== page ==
03 Nov 2010
TL;DR: In the field of chemical enhanced oil recovery (EOR), the recent developments in the area as well as the technology for enhancing oil recovery can be found in this article, where the authors provide a clear picture of fundamental concepts, underlying theoretical and modelling methods, operational parameters, solutions and sensitivity studies, and performance optimization strategies.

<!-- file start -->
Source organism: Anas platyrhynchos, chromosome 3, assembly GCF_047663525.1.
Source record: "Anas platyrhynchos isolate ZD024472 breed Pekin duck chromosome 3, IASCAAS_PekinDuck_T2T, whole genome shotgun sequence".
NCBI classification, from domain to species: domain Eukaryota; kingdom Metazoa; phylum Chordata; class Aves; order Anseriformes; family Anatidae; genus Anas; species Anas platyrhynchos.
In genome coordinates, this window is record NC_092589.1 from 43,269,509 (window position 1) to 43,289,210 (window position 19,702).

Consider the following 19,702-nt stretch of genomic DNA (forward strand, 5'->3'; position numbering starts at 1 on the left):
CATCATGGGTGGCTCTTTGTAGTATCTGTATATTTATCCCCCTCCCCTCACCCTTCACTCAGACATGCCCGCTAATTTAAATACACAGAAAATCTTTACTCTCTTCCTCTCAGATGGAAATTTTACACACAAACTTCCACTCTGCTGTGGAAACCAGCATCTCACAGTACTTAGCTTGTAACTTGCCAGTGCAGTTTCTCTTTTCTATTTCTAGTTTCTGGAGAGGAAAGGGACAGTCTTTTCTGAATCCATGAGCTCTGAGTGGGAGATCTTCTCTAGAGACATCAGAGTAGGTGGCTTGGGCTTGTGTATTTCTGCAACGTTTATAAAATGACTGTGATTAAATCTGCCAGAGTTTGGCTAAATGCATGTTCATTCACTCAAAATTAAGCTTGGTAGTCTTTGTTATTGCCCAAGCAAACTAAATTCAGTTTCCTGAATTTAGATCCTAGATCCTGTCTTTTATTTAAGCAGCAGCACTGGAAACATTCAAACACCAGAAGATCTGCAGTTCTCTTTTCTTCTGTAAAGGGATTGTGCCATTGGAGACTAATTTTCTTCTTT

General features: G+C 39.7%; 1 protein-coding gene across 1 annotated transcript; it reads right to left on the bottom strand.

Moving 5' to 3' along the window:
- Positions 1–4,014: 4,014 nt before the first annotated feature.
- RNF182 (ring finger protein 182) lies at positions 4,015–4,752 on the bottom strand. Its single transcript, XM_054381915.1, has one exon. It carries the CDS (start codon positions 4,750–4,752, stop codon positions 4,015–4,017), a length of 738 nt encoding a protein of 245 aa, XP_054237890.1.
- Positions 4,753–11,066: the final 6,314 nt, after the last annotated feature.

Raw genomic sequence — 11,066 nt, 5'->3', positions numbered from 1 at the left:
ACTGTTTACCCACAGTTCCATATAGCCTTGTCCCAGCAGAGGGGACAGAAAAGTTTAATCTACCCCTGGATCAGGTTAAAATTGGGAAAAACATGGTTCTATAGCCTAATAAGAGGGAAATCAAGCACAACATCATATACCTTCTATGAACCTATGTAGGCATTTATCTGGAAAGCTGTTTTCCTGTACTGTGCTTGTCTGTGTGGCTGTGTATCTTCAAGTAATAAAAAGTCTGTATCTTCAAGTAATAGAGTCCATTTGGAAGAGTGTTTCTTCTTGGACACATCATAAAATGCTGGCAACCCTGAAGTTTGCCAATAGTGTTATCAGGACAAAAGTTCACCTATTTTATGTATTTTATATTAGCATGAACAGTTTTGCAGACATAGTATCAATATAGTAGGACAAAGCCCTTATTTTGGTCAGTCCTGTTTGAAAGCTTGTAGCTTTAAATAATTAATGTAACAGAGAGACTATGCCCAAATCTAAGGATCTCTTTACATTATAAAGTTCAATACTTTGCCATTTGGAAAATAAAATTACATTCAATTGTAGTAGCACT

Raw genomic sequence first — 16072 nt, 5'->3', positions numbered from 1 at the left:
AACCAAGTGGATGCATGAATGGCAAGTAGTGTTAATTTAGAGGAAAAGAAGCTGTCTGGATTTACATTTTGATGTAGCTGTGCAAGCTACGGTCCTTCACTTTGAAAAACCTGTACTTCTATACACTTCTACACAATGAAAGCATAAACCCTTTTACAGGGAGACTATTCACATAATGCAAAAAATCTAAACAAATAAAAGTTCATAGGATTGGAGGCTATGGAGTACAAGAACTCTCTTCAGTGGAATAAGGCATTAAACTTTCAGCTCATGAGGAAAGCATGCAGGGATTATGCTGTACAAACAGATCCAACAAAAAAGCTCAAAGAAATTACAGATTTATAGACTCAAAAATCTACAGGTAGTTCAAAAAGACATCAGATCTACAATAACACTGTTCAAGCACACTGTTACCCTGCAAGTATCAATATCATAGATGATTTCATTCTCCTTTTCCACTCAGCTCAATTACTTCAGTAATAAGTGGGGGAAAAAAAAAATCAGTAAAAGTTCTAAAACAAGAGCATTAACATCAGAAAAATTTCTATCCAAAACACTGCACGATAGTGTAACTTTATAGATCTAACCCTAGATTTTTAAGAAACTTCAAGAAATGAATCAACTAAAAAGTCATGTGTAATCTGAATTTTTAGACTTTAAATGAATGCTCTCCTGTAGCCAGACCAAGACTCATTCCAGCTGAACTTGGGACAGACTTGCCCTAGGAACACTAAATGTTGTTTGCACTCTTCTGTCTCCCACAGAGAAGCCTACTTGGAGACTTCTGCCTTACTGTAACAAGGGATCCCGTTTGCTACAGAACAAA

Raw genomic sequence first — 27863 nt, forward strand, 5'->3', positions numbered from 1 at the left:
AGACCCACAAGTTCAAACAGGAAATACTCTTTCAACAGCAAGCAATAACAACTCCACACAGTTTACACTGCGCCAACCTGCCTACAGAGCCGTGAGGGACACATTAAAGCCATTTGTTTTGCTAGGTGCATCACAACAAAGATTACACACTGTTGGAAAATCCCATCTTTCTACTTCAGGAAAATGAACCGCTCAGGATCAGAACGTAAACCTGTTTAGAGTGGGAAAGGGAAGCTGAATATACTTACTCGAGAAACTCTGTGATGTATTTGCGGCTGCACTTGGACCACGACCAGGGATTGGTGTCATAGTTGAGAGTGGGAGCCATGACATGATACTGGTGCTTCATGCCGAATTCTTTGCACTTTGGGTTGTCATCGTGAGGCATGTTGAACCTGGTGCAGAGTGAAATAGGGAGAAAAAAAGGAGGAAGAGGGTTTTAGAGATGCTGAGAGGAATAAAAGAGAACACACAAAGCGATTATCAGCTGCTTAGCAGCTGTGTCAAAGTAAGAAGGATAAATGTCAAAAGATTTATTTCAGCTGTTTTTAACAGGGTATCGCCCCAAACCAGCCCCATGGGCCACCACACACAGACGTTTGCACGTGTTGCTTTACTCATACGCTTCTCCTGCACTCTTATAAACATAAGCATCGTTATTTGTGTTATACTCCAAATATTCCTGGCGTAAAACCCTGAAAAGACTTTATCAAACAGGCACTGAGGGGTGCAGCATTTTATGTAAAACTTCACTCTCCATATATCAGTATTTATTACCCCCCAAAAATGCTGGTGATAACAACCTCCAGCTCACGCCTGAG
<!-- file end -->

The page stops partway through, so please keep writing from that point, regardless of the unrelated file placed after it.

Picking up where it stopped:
Abstract: Crude oil development and production in US oil reservoirs can include up to three distinct phases: primary, secondary, and tertiary (or enhanced) recovery During primary recovery, the natural pressure of the reservoir or gravity drive oil into the wellbore, combined with artificial lift techniques (such as pumps) which bring the oil to the surface But only about 10 per cent of a reservoir's original oil in place is typically produced during primary recovery Secondary recovery techniques to the field's productive life generally by injecting water or gas to displace oil and drive it to a production wellbore, resulting in the recovery of 20 to 40 per cent of the original oil in place In the past two decades, major oil companies and research organizations have conducted extensive theoretical and laboratory EOR (enhanced oil recovery) researches, to include validating pilot and field trials relevant to much needed domestic commercial application, while western countries had terminated such endeavours almost completely due to low oil prices In recent years, oil demand has soared and now these operations have become more desirable This book is about the recent developments in the area as well as the technology for enhancing oil recovery The book provides important case studies related to over one hundred EOR pilot and field applications in a variety of oil fields These case studies focus on practical problems, underlying theoretical and modelling methods, operational parameters (eg, injected chemical concentration, slug sizes, flooding schemes and well spacing), solutions and sensitivity studies, and performance optimization strategies The book strikes an ideal balance between theory and practice, and would be invaluable to academicians and oil company practitioners alike The following are the features of the book: Updated chemical EOR fundamentals - this book provides clear picture of fundamental concepts Practical cases with problems and solutions - this title provides practical analogues and experiences Actual data regarding ranges of operation parameters - this work provides initial design parameters Step-by-step calculation examples - this text provides practical engineers with convenient procedures